• now hit enter to execute the save command. Hit enter again to accept the default option to append the messages to the given folder.

That’s it!

By the way: I adapted these instructions from the more general information given on the Mutt FAQ, so if you want more mutt-related tips have a look at that excellent resource.

Selecting messages by recipient address

Spam has been a part of email ever since I got my first email address at university in the early 90’s (yes, I’m that old). These days the spam defense one can get at almost any email service provider is significantly more sophisticated than back then. Nevertheless, some messages still slip through the gaps and land in my inbox. My email service provider allows users to let them know about spam emails by using a “spamreport” address. As a user, I just need to forward the offending email to this special address and the service provider can use this information to update their spam filter rules.

Of course, after having forwarded the spam email to I delete the email. But this just moves the message from the INBOX into the Trash folder and I don’t want to keep such messages around, hence I periodically clean up my Trash folder by deleting all messages sent to the “spamreport” address.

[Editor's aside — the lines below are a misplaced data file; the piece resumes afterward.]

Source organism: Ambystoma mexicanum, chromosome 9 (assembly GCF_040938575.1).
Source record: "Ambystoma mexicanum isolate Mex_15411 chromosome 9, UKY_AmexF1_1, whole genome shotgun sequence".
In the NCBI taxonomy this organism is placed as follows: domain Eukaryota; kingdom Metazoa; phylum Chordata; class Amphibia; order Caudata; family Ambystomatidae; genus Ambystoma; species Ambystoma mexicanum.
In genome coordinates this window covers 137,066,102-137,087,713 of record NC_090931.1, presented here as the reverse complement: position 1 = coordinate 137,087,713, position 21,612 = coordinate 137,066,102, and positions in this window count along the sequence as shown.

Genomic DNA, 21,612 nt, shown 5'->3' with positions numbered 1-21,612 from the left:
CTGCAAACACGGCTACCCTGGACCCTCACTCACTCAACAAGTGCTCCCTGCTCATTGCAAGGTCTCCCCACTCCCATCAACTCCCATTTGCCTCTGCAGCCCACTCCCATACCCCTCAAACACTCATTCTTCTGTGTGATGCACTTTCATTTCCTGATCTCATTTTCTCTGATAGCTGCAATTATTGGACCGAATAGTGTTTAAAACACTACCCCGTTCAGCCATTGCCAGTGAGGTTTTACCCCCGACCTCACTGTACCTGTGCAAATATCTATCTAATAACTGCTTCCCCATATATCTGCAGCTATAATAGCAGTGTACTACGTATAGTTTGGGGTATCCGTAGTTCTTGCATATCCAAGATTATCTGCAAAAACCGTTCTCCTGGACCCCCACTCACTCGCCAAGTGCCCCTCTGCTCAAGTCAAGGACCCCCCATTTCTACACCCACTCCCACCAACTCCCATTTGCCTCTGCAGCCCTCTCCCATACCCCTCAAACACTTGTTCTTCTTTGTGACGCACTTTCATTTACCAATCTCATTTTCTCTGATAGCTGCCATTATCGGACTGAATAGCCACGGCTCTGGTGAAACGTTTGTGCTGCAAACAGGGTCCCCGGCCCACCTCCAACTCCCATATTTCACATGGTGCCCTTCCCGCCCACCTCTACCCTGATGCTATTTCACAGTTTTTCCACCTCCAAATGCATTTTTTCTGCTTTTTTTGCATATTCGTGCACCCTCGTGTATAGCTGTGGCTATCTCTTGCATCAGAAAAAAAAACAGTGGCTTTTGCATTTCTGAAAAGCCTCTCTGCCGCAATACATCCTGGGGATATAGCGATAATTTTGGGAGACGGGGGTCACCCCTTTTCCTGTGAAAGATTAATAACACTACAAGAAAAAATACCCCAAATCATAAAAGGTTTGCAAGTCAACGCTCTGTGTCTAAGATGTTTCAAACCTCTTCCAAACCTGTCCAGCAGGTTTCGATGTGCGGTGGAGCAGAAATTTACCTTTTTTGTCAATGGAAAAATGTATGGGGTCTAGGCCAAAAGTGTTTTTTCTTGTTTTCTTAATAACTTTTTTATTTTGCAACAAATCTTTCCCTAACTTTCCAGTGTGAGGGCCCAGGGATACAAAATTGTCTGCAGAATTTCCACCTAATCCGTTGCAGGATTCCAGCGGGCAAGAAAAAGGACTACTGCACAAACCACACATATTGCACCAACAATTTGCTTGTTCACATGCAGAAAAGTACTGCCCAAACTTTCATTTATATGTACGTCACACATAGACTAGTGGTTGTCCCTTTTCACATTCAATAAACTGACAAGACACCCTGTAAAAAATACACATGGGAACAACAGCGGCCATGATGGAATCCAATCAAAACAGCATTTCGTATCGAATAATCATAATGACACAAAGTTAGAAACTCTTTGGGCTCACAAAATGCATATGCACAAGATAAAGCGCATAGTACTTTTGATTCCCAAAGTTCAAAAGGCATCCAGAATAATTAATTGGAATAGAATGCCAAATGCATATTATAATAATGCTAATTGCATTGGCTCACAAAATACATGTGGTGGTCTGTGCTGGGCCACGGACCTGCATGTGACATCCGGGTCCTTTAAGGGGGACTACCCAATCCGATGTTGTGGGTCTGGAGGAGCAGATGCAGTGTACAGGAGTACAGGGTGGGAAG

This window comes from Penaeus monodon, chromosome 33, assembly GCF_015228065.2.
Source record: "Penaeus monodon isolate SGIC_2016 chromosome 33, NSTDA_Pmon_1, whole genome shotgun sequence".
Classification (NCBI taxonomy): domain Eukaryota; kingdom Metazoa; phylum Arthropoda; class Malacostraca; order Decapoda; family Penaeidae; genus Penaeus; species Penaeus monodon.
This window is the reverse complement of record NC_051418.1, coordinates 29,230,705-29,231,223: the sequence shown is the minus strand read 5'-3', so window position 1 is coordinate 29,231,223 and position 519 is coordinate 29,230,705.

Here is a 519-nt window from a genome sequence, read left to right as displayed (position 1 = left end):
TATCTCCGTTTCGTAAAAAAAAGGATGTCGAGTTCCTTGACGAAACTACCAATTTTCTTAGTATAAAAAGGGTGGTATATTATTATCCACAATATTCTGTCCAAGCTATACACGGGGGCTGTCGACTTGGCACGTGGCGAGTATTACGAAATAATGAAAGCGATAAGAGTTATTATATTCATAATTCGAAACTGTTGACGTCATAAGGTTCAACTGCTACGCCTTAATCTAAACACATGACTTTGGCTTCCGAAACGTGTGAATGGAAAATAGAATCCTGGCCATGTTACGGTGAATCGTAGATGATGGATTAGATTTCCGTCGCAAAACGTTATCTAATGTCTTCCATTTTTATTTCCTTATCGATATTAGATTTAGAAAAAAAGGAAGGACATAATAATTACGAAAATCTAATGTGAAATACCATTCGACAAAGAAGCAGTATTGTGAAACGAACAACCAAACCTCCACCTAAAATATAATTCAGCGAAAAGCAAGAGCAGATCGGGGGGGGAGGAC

It isn’t intuitively obvious how to do this in mutt, since it’s not possible to use D (delete-pattern) and then the recipient address, as the To: field isn’t matched directly by the delete-pattern search. The solution, however, is fairly easy: use the ~t pattern modifier to match messages addressed to the given expression. In its terse form, this is:

D ~t <to-address>

or more explicitly:

:exec delete-pattern ~t <to-address>

As is hopefully evident from the more explicit form, D (capital ‘d’) is the delete-pattern command. This command accepts a pattern which is used to match messages; this pattern matches by default things such as the From: address name and the subject field. To match the To: field, one needs to use the ~t modifier and then an expression to match the given recipient address(es).

Therefore, to purge my outbox of unnecessary spam messages, I navigate to the Sent folder and enter

D ~t

which moves the messages into the Trash. I then navigate into the Trash folder and run this command again to remove the messages permanently. Although I probably could find a way to shorten this process, it isn’t necessary for me to do this all that often, so I haven’t yet put any effort into reducing the number of keystrokes here.

More info can be found about shortcuts for various kinds of matches in the patterns section of the mutt manual.

Wrapping up

Mutt is a powerful and fast email client. It does take some getting used to, but then again, I migrated to mutt from elm, so it wasn’t such a big step for me. And if you like vim, then it’s definitely the email client for you!

Do you have any favourite mutt shortcuts and tips? If so, please share them in the comments section below; I’m always interested in learning cool new commands to speed up my workflow.

Is there anything that I’ve missed? Was this post helpful? How could I make it better? Let me know in the comments section or simply drop me a line via email or ping me on Twitter.